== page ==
--------------------------------------------------------------------

Not to beat this topic to death (but I will)......

The 302 wasn't that well a developed engine when that one was built 20 years ago.
I had an almost new Ford p/u with a 302 in it when I bought my airstream back in the late 70's and, after three short trips pulling an Airstream, that weighed about the same as the mentioned BigFoot, I traded in the Ford for a Chevy with a 350, and pulled the Airstream over 22,000 miles in one year without problems.

Adding performance stuff to a 20 y.o. engine, with 170,000km on it, may not be the best idea to retain reliability.

IMHO: The most developed engine in history remains the Chevy small block V8, from 265 to 350 c.i., (as well as the respected 262 c.i. V6 derivatives), now in it's 58th year.
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Old 08-05-2013, 11:22 AM   #22
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Old 08-05-2013, 12:41 PM   #23
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Name: Floyd
Trailer: 2004 13 ft Scamp Custom Deluxe
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Quote:
Originally Posted by Bob Miller View Post
Clip: The bad news is...
What you have is basicly a "car" engine in a truck.
The good news is...
It is one of the most developed engines in history.
It should not be hard to find a knowledgable speed shop which could make a few mods which would make significant performance changes for the task at hand.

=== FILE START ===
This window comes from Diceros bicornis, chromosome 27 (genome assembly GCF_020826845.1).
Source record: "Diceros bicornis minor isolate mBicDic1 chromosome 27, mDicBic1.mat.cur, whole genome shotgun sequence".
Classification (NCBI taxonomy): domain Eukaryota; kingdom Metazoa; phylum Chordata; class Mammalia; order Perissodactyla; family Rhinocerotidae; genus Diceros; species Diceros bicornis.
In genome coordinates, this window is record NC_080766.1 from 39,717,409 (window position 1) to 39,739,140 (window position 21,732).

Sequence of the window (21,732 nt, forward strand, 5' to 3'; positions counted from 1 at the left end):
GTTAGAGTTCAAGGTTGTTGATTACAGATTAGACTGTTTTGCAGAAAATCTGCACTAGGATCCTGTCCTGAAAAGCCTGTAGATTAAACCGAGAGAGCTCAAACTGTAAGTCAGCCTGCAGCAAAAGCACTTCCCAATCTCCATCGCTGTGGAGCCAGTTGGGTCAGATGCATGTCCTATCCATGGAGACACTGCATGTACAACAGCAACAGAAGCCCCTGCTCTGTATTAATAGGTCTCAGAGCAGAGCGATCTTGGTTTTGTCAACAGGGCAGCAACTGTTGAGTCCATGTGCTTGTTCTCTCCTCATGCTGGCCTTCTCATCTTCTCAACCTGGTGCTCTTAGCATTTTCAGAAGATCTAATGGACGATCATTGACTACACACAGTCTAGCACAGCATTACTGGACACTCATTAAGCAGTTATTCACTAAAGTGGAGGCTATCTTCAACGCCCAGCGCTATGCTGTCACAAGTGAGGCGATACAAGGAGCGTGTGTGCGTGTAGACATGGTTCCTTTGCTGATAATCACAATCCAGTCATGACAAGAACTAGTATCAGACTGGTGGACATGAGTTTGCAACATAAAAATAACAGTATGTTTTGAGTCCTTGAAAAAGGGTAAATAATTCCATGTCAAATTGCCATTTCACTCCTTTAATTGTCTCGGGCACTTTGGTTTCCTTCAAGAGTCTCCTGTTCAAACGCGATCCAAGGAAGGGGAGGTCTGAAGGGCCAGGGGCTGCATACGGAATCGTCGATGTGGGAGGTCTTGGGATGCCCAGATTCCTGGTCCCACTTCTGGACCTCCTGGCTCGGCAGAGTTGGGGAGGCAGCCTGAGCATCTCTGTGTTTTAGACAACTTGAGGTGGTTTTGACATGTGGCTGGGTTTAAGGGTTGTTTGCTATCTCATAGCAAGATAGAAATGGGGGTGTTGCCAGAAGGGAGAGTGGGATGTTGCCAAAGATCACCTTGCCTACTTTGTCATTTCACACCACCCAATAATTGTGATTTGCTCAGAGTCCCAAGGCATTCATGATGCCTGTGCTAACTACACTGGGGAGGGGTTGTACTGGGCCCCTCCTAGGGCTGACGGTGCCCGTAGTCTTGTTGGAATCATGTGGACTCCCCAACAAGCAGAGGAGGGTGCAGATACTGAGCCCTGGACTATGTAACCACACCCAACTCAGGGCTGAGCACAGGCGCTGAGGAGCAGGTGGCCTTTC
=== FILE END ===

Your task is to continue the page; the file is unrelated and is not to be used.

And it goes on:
--------------------------------------------------------------------

Not to beat this topic to death (but I will)......

The 302 wasn't that well a developed engine when that one was built 20 years ago.
I had an almost new Ford p/u with a 302 in it when I bought my airstream back in the late 70's and, after three short trips pulling an Airstream, that weighed about the same as the mentioned BigFoot, I traded in the Ford for a Chevy with a 350, and pulled the Airstream over 22,000 miles in one year without problems.

Adding performance stuff to a 20 y.o. engine, with 170,000km on it, may not be the best idea to retain reliability.

IMHO: The most developed engine in history remains the Chevy small block V8, from 265 to 350 c.i., (as well as the respected 262 c.i. V6 derivatives), now in it's 58th year.
It wouldn't have taken a Jeanne Dixon to see that coming.....


What was meant was that there are lots of Motorsports and aftermarket performance parts available, The engine platform has had fifty years of development behind it and, last I checked, is still being produced for aftermarket applications. A 170,000km would be a concern if it were a SBC, but it ain't. That's barely over 100,000 miles, which makes it at least as good as new Chevy!(Hey! You started it!)
But anyway, you missed the point....I said "one of" the most developed engine platforms in history.That's indisputable.
There are several others of course, but it may be as you say, that the Chevy has needed the most development.